Gum disease is an infection of the gums that can progress to affect the bone that supports your teeth. Gum disease is caused by plaque, a sticky film of bacteria that is constantly forming on your teeth. Plaque is composed of food debris, bacteria, and saliva. If plaque is not removed, it can harden and turn into tartar. Tartar can only be removed by a dental professional.
If you have gum disease, your gums may be…
…red, swollen, and bleed easily. You may also have bad breath or loose teeth. Gum disease is classified into two stages: gingivitis and periodontitis.
Gingivitis is the early stage of gum disease. At this stage, the gums are red and swollen, and bleed easily. However, the bones and connective tissues that support the teeth are not yet affected. Gingivitis can be reversed with good oral hygiene.
Periodontitis is the more advanced stage of gum disease. The gums are red, swollen, and bleed easily. The bones and connective tissues that support the teeth are also affected. Periodontitis can be treated, but it cannot be reversed.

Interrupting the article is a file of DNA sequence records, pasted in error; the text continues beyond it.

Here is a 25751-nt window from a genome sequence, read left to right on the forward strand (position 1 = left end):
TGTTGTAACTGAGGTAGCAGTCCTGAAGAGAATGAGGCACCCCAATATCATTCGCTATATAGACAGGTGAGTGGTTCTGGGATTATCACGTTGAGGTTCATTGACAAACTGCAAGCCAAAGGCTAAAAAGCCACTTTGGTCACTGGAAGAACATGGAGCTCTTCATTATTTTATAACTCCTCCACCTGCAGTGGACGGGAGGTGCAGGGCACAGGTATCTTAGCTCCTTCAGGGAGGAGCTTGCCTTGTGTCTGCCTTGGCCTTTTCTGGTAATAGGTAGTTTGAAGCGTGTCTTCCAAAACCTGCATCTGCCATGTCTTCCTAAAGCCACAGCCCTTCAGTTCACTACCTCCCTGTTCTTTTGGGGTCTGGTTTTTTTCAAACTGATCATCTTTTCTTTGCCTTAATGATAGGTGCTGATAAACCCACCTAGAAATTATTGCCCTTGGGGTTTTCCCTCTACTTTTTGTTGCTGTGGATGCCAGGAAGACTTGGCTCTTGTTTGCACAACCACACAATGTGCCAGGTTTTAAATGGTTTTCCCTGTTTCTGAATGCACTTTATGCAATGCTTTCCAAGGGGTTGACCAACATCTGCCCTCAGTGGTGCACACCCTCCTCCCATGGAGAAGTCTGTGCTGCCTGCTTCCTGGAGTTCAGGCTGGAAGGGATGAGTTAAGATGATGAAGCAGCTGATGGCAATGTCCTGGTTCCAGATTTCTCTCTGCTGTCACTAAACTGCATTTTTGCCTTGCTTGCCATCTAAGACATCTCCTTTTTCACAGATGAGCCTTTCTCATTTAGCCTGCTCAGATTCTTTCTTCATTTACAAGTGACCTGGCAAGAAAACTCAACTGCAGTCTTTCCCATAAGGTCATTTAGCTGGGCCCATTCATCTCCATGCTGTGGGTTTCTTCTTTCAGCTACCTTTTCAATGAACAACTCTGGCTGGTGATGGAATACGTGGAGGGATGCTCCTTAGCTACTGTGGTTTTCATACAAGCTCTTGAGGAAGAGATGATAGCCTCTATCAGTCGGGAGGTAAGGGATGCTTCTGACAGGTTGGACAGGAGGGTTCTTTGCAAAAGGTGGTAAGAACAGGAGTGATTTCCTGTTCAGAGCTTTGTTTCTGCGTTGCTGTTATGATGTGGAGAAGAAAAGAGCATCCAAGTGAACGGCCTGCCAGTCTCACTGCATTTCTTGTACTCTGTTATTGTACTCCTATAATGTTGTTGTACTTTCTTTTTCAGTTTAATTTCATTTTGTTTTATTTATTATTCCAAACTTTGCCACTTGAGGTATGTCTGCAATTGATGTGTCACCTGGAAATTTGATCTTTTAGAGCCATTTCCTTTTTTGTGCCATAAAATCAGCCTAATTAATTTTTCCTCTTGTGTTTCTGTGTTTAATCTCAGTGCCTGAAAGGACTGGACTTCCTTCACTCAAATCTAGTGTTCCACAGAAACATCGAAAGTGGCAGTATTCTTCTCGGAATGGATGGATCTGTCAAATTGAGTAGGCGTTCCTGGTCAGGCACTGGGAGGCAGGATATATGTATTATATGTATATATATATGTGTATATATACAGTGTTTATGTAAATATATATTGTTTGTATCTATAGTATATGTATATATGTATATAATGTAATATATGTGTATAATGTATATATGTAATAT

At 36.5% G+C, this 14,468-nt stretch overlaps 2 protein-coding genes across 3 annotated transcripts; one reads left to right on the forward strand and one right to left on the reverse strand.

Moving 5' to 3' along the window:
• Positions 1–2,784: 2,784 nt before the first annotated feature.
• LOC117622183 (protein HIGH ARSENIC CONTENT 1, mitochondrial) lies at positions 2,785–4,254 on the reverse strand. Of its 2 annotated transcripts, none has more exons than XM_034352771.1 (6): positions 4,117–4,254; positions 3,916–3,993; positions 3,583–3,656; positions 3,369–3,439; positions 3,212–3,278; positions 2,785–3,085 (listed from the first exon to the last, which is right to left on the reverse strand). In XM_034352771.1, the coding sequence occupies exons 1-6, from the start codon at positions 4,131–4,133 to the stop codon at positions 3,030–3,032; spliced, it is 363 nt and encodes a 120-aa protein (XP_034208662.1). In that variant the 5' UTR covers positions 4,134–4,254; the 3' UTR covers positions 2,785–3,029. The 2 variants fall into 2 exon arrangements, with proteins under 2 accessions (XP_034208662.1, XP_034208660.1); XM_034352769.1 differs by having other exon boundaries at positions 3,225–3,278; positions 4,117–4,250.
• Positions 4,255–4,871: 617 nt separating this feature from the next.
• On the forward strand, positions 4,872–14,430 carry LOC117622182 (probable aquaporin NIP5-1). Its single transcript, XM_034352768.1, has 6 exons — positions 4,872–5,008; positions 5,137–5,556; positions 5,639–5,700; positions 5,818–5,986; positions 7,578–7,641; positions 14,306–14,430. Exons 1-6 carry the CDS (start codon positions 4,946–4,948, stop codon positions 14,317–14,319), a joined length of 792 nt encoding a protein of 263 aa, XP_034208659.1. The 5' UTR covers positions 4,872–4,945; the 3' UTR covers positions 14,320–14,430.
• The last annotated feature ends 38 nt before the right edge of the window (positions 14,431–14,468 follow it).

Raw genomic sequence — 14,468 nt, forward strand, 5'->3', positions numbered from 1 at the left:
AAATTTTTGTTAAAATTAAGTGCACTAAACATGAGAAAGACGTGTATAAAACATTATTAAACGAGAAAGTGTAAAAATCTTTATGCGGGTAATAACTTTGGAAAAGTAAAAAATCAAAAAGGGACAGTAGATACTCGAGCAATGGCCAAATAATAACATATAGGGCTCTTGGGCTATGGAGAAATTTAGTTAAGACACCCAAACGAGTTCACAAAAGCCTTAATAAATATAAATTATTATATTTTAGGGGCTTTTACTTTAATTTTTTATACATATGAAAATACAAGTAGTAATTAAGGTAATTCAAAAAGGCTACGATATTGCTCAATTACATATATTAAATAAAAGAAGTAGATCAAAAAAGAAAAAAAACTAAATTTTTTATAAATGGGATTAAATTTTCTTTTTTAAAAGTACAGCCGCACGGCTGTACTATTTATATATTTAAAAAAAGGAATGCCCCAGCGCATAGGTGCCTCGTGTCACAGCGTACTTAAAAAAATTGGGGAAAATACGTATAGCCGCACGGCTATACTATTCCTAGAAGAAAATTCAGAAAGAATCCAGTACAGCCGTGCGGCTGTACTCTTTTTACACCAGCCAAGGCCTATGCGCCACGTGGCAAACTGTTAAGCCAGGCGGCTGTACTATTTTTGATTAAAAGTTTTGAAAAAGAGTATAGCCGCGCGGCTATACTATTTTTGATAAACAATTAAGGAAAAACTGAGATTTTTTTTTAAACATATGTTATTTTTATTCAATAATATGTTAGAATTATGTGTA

Good oral hygiene is the best way to prevent gum disease. Be sure to brush your teeth twice a day with a soft-bristled toothbrush. Replace your toothbrush every three to four months, or sooner if the bristles are frayed. Also, be sure to floss your teeth every day.
If you have gum disease, your dentist may recommend a deep cleaning. This procedure removes plaque and tartar from above and below the gum line. A deep cleaning may be done in one or more visits. In some cases, surgery may be needed to treat gum disease. Surgery may be used to remove tartar from the teeth or to restore damaged bone.
Gum disease can be serious, but it is often preventable. Be sure to practice good oral hygiene and see your dentist regularly.
Lastly, the best things you can do to fight gum disease are:
- Brush your teeth twice a day with a soft-bristled toothbrush.
- Floss daily.
- Use an antibacterial mouthwash.
- Quit smoking.
- Visit your dentist regularly for checkups and cleanings.
- If you have gum disease, your dentist may recommend additional treatments, such as scaling and root planing (a deep cleaning), antibiotics, or surgery.